Ivy Global Equity Income Fund

Ivy Global Equity Income Fund

Market Sector Update

  • Across the globe, markets continued to perform well despite the lack of U.S. legislation progress. European political uncertainty faded as a pro-business reformer Emmanuel Macron pushed through labor reforms, and in Germany, Chancellor Merkel was re-elected with the largest majority and will form a government that is still pro-European but with a local focus on tax cuts, tighter borders and stricter environmental standards. In U.S. dollar terms, the U.S., Europe and Asia performed well.
  • The U.S. dollar continued to relinquish its past gains over the quarter, losing approximately 3% versus a basket of other currencies.
  • During the quarter, the market debated whether the U.S. Federal Reserve (Fed) would stay the course and raise rates in December 2017, first pricing in no hike and then pricing in a hike. The Fed announced its plan to slowly unwind its multi-trillion-dollar balance sheet. Both consumer and business confidence remained high during the quarter, with the U.S. economy expected to pick up in the second half.
  • The European Central Bank (ECB) does not plan to lower rates further, and has focused its attention on getting the banking system fit to handle any additional shocks. The ECB will begin to taper its bond purchases in early 2018. The ECB’s current focus is forcing more capital into weaker Italian, German, Spanish and Greek banks.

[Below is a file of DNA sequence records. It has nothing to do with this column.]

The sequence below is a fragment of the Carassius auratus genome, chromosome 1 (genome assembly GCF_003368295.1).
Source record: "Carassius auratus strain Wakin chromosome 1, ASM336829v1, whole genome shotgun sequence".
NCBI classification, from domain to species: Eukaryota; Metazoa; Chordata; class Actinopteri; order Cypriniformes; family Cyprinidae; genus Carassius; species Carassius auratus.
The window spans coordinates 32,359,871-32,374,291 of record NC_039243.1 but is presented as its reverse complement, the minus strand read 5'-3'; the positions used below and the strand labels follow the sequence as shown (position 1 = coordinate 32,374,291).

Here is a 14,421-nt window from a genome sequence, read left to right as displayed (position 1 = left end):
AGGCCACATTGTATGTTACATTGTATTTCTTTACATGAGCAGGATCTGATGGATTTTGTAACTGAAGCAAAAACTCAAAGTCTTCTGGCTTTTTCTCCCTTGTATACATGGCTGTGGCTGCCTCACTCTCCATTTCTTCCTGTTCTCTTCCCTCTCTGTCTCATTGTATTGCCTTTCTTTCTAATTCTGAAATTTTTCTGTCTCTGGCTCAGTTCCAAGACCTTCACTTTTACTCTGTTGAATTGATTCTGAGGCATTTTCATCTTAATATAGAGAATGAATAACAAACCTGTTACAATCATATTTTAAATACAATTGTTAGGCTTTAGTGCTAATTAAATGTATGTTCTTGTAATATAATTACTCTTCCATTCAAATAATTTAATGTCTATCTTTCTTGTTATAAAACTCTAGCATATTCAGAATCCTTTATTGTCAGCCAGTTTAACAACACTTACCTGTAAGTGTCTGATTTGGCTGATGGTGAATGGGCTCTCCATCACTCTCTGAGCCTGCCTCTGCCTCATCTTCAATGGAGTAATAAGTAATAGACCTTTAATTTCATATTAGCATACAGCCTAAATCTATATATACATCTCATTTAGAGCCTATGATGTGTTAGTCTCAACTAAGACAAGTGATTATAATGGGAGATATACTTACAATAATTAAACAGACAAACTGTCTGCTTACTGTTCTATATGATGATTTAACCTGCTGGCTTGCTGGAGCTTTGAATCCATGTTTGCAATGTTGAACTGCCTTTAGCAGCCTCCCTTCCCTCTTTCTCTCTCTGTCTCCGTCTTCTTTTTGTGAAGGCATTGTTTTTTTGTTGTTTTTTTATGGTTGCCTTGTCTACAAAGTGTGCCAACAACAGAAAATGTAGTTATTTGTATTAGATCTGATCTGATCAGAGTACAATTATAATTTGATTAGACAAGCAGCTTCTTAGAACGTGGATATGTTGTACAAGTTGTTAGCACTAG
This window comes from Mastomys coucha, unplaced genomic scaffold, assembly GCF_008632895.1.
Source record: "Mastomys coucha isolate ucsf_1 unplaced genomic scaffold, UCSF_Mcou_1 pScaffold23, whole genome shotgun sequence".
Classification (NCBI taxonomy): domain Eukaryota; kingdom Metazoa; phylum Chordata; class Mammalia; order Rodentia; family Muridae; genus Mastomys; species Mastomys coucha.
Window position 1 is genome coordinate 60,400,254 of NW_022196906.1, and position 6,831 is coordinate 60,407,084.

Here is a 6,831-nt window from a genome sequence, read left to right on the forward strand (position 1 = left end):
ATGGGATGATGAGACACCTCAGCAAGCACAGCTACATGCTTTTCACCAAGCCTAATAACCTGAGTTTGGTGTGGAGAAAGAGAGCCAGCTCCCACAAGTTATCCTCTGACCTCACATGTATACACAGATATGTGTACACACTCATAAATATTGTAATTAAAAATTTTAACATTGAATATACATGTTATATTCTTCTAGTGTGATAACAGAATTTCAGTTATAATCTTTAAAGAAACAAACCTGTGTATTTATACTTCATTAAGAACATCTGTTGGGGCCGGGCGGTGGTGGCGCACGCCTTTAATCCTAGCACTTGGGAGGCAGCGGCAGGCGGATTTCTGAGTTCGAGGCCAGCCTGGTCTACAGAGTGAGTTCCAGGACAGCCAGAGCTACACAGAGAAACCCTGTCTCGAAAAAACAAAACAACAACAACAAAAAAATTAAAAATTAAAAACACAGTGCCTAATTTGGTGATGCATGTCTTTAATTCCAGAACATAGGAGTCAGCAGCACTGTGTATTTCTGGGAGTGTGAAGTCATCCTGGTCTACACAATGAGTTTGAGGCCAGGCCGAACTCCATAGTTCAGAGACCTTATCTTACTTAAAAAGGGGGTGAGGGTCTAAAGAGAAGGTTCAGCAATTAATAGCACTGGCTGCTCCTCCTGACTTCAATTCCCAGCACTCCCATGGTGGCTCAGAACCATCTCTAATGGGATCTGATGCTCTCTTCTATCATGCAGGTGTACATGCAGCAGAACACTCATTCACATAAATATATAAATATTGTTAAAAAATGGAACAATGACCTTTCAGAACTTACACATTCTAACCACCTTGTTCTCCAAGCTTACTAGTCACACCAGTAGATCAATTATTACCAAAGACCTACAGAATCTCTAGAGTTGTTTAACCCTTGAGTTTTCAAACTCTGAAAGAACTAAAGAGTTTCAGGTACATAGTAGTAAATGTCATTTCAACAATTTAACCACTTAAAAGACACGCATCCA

• Global purchasing managers’ indices marginally improved during the quarter. Emerging-market growth has improved, and we believe will aid sales and earnings for multinational and emerging-market companies. We believe this will continue to improve in 2018, and will be more inflationary for the overall global economy.

Portfolio Strategy

  • The Fund outperformed the benchmark (before the effects of sales charges) driven primarily from strong stock selection in information technology, consumer discretionary, energy and consumer staples. Sector allocation aided performance, led by the Fund’s relative underweight position to the poor-performing consumer staples sector. On the other hand, currency hedges to the U.S. dollar detracted as the British pound and Japanese yen strengthened. The Fund maintains hedges to a portion of the British pound and yen exposure.
  • As the quarter progressed, we increased exposure to consumer discretionary and financials, while decreasing exposure to consumer staples.
  • We anticipate moderate earnings growth, relatively high valuations and a market environment with political and macroeconomic uncertainty in the U.S., Europe and Asia. Nevertheless, bonds are becoming less attractive relative to equities and we believe this trend will continue if inflation reaccelerates and the Fed enacts additional rate increases and continues to shrink its balance sheet.
  • The Fund’s largest sector overweights include information technology where we are targeting higher growth; financials where we continue to find companies we believe provide good dividend yield, recovery potential (higher rates) and/or growth prospects; and energy where we believe dividend yields remain attractive. In our view, our underweight allocations to consumer staples and telecommunications tend to have either poor fundamentals or high relative valuations.